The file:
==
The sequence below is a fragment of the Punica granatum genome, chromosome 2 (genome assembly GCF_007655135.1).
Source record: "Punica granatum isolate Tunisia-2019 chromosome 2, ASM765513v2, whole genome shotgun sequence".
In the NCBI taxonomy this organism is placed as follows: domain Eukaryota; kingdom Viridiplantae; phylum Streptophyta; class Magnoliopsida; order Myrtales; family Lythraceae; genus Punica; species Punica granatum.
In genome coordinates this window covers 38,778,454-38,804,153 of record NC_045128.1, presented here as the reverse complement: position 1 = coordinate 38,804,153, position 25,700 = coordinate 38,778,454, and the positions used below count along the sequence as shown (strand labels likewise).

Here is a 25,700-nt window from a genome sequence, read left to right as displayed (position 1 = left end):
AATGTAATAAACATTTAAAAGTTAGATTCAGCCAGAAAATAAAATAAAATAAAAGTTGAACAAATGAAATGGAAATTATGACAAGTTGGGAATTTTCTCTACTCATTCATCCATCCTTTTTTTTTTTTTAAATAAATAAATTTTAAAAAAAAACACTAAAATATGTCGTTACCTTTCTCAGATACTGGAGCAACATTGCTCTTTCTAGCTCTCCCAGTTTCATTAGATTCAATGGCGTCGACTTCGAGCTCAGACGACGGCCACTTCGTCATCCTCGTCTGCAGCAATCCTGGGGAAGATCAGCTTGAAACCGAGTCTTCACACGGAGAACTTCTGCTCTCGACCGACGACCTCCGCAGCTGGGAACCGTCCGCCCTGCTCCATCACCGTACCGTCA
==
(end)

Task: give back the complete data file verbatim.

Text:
The sequence below is a fragment of the Punica granatum genome, chromosome 2 (genome assembly GCF_007655135.1).
Source record: "Punica granatum isolate Tunisia-2019 chromosome 2, ASM765513v2, whole genome shotgun sequence".
In the NCBI taxonomy this organism is placed as follows: domain Eukaryota; kingdom Viridiplantae; phylum Streptophyta; class Magnoliopsida; order Myrtales; family Lythraceae; genus Punica; species Punica granatum.
In genome coordinates this window covers 38,778,454-38,804,153 of record NC_045128.1, presented here as the reverse complement: position 1 = coordinate 38,804,153, position 25,700 = coordinate 38,778,454, and the positions used below count along the sequence as shown (strand labels likewise).

Here is a 25,700-nt window from a genome sequence, read left to right as displayed (position 1 = left end):
AATGTAATAAACATTTAAAAGTTAGATTCAGCCAGAAAATAAAATAAAATAAAAGTTGAACAAATGAAATGGAAATTATGACAAGTTGGGAATTTTCTCTACTCATTCATCCATCCTTTTTTTTTTTTTAAATAAATAAATTTTAAAAAAAAACACTAAAATATGTCGTTACCTTTCTCAGATACTGGAGCAACATTGCTCTTTCTAGCTCTCCCAGTTTCATTAGATTCAATGGCGTCGACTTCGAGCTCAGACGACGGCCACTTCGTCATCCTCGTCTGCAGCAATCCTGGGGAAGATCAGCTTGAAACCGAGTCTTCACACGGAGAACTTCTGCTCTCGACCGACGACCTCCGCAGCTGGGAACCGTCCGCCCTGCTCCATCACCGTACCGTCA